The Shift to Sustainable Finance

Published on:
by Aaroshi Rathor

Companies all around the world have drastically shifted their business models since the pandemic arrived. From adapting to the new hybrid model of working to reshaping business requirements for the changing needs of customers and employees, corporations are trying out new and innovative ways to adapt to the new environment which will not only be beneficial for their business in the long-term, but also for the environment. This, therefore, raises the question of the relation between finance and sustainability and its effect on businesses worldwide. How can we pursue healthy profitability by also adopting a sustainable financial business model?

Better Financial Returns 

According to the World Bank, sustainable finance is the process of taking due account of environmental, social, and governance (ESG) considerations when making investment decisions in the financial sector, leading to increased long-term investments into sustainable economic activities and projects. According to a study by Fidelity, ESG investments in all assets made from 1970-2014 showed better market performance when compared to other investments which did not take into consideration any sustainability factors. Sustainable businesses tend to make good financial returns while making the world a better place by keeping in mind critical environmental factors, and indeed, many institutional investors, asset managers, and regulators have taken the initiative in sustainable finance investing. According to an analysis by Bloomberg, Global ESG investments are on track to exceed USD 53 trillion by the year 2025. So, for businesses to flourish or even stay relevant in the future, they need to explore and adopt a sustainable finance strategy.   

Transition Towards Net Zero 

Sustainable financehelps large corporations and businesses slowly transition towards a much more desirable net zero world. According to the European Union’s Green Deal Investment Plan, an estimated USD 1.14 trillion is being raised to make Europe net zero by 2050. According to an analysis by BlackRock, eight out of ten sustainable investment funds performed better during the pandemic than portfolios that didn’t prioritise sustainability criteria. Many companies worldwide play a decisive role in decarbonising the global economy and have taken net zero pledges to motivate their progress. For example, Siemens AG has signed the commitment to be net zero carbon by 2030. They have invested 65 million euros in energy-efficient products, along with their Energy Efficiency Program that helps their clients to take action in optimising sustainability. The world’s third largest automaker, Ford, is also aiming for net zero carbon emissions by 2050. Solid commitments from major industrial players such as this will help make the decarbonisation of the economy an industrial aim in of itself, while creating jobs for a more sustainable world.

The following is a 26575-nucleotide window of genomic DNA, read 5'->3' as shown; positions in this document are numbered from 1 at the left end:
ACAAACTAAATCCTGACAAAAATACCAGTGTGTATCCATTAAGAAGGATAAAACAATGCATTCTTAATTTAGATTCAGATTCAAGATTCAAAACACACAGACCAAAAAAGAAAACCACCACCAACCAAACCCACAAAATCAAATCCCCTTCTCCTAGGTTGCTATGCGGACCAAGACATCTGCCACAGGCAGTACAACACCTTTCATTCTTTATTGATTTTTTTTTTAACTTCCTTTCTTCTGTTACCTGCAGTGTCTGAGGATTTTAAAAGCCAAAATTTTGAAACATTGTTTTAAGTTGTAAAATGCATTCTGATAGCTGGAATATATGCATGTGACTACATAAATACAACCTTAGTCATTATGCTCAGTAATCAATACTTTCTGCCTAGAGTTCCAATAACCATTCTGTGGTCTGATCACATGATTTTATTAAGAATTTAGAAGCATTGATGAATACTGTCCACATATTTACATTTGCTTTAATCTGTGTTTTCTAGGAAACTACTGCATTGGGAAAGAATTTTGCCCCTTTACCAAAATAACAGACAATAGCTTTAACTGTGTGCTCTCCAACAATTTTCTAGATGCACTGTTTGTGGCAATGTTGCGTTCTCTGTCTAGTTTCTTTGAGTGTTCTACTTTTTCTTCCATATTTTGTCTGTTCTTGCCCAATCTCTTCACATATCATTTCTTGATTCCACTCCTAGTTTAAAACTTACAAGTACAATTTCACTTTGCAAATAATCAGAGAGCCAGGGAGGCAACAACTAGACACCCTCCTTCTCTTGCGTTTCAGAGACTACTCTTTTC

Improved Employee Retention

In our article on Youth ESG investments, it was mentioned that the younger generation of investors and job seekers are more driven by companies that provide sound sustainable investments and make sustainability their priority in their business outlook. The goals and visions of young employees and investors have taken a major turn since the pandemic arrived and they are opting to work and invest in companies with shared values. Common shared values and interests help in forming better shareholder and investor relations, along with attracting and retaining a young workforce. According to research by McKinsey, sustainable companies are better able to win major contracts and save costs by using fewer resources, retaining their best talent along with saving money on carbon-intensive processes. According to a Reuters report, sustainable finance bonds issued were at their highest in 202,1 with USD 859 billion as compared to the previous year’s USD 534.3 billion. Along with improved employee development and retention, companies also help to create a positive brand image for their business in the marketplace.  

Regulating Bodies

To ensure that companies are fully committed to delivering on their sustainability promise, prominent global accounting bodies like the International Sustainability Standards Boards have been launched to regulate corporate sustainability claims. They help international investors by steering companies to provide transparent and high-quality reporting on climate and other major environmental, social, and governance issues, along with providing the associated sustainability risks and opportunities to make informed investment decisions. Companies and businesses can track their ESG progress and compare their ESG ratings with those of other competitors. 


Large corporations and businesses stand to benefit by adopting sustainable finance policies, with better demonstrated commercial returns on their investments versus ‘traditional’ investment pathways. Investors can also now be environmentally conscious while targeting profits in longer-term investment choices, and don’t have to choose between the two. Sustainable finance is helping businesses to develop a long-term outlook when it comes to investing their money and staying relevant in the slowly transitioning sustainable world.


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